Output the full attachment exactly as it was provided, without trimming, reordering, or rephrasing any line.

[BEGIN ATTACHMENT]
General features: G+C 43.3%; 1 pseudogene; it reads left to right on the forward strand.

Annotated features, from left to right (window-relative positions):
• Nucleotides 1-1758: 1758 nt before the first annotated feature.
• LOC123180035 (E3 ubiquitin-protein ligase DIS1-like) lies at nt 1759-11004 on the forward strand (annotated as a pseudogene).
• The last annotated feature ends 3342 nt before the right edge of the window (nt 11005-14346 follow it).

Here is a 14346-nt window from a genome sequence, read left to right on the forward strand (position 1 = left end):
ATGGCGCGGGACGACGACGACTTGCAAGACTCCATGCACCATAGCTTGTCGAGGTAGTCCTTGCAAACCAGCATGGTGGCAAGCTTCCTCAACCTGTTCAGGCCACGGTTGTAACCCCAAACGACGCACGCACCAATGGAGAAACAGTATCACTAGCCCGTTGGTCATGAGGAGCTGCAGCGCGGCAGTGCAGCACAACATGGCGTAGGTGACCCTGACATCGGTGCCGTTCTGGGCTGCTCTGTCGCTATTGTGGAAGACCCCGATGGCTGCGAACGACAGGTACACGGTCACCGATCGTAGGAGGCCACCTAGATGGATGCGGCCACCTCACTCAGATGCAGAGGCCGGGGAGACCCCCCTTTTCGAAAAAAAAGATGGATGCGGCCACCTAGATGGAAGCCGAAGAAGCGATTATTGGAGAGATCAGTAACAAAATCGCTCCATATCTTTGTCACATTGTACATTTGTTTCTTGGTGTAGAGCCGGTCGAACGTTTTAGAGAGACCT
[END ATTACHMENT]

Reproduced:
General features: G+C 43.3%; 1 pseudogene; it reads left to right on the forward strand.

Annotated features, from left to right (window-relative positions):
• Nucleotides 1-1758: 1758 nt before the first annotated feature.
• LOC123180035 (E3 ubiquitin-protein ligase DIS1-like) lies at nt 1759-11004 on the forward strand (annotated as a pseudogene).
• The last annotated feature ends 3342 nt before the right edge of the window (nt 11005-14346 follow it).

Here is a 14346-nt window from a genome sequence, read left to right on the forward strand (position 1 = left end):
ATGGCGCGGGACGACGACGACTTGCAAGACTCCATGCACCATAGCTTGTCGAGGTAGTCCTTGCAAACCAGCATGGTGGCAAGCTTCCTCAACCTGTTCAGGCCACGGTTGTAACCCCAAACGACGCACGCACCAATGGAGAAACAGTATCACTAGCCCGTTGGTCATGAGGAGCTGCAGCGCGGCAGTGCAGCACAACATGGCGTAGGTGACCCTGACATCGGTGCCGTTCTGGGCTGCTCTGTCGCTATTGTGGAAGACCCCGATGGCTGCGAACGACAGGTACACGGTCACCGATCGTAGGAGGCCACCTAGATGGATGCGGCCACCTCACTCAGATGCAGAGGCCGGGGAGACCCCCCTTTTCGAAAAAAAAGATGGATGCGGCCACCTAGATGGAAGCCGAAGAAGCGATTATTGGAGAGATCAGTAACAAAATCGCTCCATATCTTTGTCACATTGTACATTTGTTTCTTGGTGTAGAGCCGGTCGAACGTTTTAGAGAGACCT